On a hot summer day in late May 1994, I drove to an eastern suburb of Jordan’s capital, Amman, to investigate the reported murder of a 16-year-old schoolgirl by her own brother.
With limited information, questions roiled my mind as I drove up the hill towards the neighbourhood. Why had this girl’s life been cut short by her brother? What had her final thoughts been?
My questions would soon be partially answered by a man who was walking through the neighbourhood when I arrived. “Yes, I know why she was killed,” he answered calmly as if talking about the weather: “She was raped by one of her brothers and another sibling murdered her to cleanse his family’s honour.”
I asked him again if what he was saying was really true.
“Yes, it is true. That is why she was killed,” the man answered me, before ushering me to the house where the murder took place.
The same “justification” was used by the girl’s uncles when I sat with them to discuss the murder. Her name was Kifaya (“enough”) they told me. “She seduced her brother to sleep with her and she had to die for that,” they said.
That sentence rang in my head throughout my career as a senior reporter at the Jordan Times and as an activist on this topic.
A few months later, I was assigned to cover court hearings on homicides in Jordan. Again, I came across dozens of stories of women who had been murdered by their male relatives for reasons related to so-called “family honour”. Some of these cases I investigated, including Kifaya’s.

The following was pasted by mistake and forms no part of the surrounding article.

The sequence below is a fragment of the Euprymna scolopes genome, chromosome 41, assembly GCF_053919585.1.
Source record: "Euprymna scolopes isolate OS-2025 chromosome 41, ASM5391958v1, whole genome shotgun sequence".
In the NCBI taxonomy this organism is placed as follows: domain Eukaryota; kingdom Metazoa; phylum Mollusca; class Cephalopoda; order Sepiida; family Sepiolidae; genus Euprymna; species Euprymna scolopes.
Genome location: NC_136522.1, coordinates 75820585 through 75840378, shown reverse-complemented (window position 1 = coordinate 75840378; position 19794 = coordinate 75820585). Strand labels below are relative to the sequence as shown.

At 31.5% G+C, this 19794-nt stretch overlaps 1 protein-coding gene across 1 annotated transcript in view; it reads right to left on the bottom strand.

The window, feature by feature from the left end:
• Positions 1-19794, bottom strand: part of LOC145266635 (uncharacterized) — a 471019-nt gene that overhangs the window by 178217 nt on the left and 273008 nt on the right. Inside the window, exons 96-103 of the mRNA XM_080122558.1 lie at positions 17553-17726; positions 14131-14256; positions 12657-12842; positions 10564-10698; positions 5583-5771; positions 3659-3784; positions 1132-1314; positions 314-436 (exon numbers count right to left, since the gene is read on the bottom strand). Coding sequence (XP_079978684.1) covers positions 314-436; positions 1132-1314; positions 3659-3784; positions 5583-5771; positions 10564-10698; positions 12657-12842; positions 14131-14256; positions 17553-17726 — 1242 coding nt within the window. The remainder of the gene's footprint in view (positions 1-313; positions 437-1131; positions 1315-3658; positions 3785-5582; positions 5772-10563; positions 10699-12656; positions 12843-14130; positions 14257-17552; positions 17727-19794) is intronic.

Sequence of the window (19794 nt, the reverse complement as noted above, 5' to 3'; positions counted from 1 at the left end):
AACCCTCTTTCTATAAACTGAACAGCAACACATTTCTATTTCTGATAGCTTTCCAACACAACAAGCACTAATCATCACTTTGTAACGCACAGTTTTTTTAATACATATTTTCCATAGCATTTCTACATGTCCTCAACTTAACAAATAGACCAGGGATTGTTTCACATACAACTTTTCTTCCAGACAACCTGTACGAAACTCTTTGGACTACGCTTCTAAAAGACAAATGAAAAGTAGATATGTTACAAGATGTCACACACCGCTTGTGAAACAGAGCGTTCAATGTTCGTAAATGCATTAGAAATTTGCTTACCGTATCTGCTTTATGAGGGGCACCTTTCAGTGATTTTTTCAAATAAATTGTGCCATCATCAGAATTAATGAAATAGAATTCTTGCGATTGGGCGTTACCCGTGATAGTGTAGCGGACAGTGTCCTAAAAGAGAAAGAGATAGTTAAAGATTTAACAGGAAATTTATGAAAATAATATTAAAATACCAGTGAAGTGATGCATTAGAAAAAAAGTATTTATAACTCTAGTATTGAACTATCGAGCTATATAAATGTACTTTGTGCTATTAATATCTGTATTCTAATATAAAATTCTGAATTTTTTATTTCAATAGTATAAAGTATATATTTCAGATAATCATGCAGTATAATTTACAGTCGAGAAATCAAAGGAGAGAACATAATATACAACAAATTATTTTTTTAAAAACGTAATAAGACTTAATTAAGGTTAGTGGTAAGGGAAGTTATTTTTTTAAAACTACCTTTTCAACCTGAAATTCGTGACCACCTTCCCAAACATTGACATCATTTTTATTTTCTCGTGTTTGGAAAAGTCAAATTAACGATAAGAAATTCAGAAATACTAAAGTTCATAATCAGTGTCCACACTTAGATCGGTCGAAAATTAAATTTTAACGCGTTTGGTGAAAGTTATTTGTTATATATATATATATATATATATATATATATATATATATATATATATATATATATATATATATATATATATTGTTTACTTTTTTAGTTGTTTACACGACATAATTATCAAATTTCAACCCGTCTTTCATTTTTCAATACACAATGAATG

To my surprise at that time, the majority of perpetrators would get away with little more than a slap on the wrist. Their sentences would range from three months to two years in prison.
But in Kifaya’s case, the court rejected the “rape excuse that was uttered by her brother and handed him a 15-year prison term for manslaughter”, as I wrote in my report for the Jordan Times. It was an unusually harsh sentence for its time.
But that sentence, like most of those relating to “honour” crimes, was later cut in half because the victim’s family dropped their legal claims against the defendant, who was, of course, also a family member. While sentencing has gradually become more severe over the years, it is still possible in Jordan for defendants to have their sentences cut in half if the victim’s family drops the charges.